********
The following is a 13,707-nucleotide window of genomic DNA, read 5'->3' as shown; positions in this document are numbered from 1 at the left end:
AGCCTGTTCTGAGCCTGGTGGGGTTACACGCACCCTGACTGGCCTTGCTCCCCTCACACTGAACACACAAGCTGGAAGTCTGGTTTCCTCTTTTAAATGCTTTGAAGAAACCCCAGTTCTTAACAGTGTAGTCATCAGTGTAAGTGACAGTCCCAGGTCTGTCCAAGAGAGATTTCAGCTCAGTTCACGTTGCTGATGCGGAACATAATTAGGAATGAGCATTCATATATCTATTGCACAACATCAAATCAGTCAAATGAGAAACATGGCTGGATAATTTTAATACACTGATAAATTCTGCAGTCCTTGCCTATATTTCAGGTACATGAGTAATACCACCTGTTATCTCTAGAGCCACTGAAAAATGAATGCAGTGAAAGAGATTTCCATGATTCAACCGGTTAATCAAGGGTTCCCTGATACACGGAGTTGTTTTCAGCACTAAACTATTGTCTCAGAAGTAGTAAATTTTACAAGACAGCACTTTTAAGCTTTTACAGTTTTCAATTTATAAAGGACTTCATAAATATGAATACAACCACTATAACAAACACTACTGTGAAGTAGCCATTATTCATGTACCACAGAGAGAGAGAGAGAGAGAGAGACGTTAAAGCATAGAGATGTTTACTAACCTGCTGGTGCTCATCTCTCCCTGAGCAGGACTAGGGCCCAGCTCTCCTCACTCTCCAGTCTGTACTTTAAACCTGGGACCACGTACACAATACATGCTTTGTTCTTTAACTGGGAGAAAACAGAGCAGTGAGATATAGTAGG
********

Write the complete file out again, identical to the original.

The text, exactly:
The following is a 13,707-nucleotide window of genomic DNA, read 5'->3' as shown; positions in this document are numbered from 1 at the left end:
AGCCTGTTCTGAGCCTGGTGGGGTTACACGCACCCTGACTGGCCTTGCTCCCCTCACACTGAACACACAAGCTGGAAGTCTGGTTTCCTCTTTTAAATGCTTTGAAGAAACCCCAGTTCTTAACAGTGTAGTCATCAGTGTAAGTGACAGTCCCAGGTCTGTCCAAGAGAGATTTCAGCTCAGTTCACGTTGCTGATGCGGAACATAATTAGGAATGAGCATTCATATATCTATTGCACAACATCAAATCAGTCAAATGAGAAACATGGCTGGATAATTTTAATACACTGATAAATTCTGCAGTCCTTGCCTATATTTCAGGTACATGAGTAATACCACCTGTTATCTCTAGAGCCACTGAAAAATGAATGCAGTGAAAGAGATTTCCATGATTCAACCGGTTAATCAAGGGTTCCCTGATACACGGAGTTGTTTTCAGCACTAAACTATTGTCTCAGAAGTAGTAAATTTTACAAGACAGCACTTTTAAGCTTTTACAGTTTTCAATTTATAAAGGACTTCATAAATATGAATACAACCACTATAACAAACACTACTGTGAAGTAGCCATTATTCATGTACCACAGAGAGAGAGAGAGAGAGAGAGACGTTAAAGCATAGAGATGTTTACTAACCTGCTGGTGCTCATCTCTCCCTGAGCAGGACTAGGGCCCAGCTCTCCTCACTCTCCAGTCTGTACTTTAAACCTGGGACCACGTACACAATACATGCTTTGTTCTTTAACTGGGAGAAAACAGAGCAGTGAGATATAGTAGG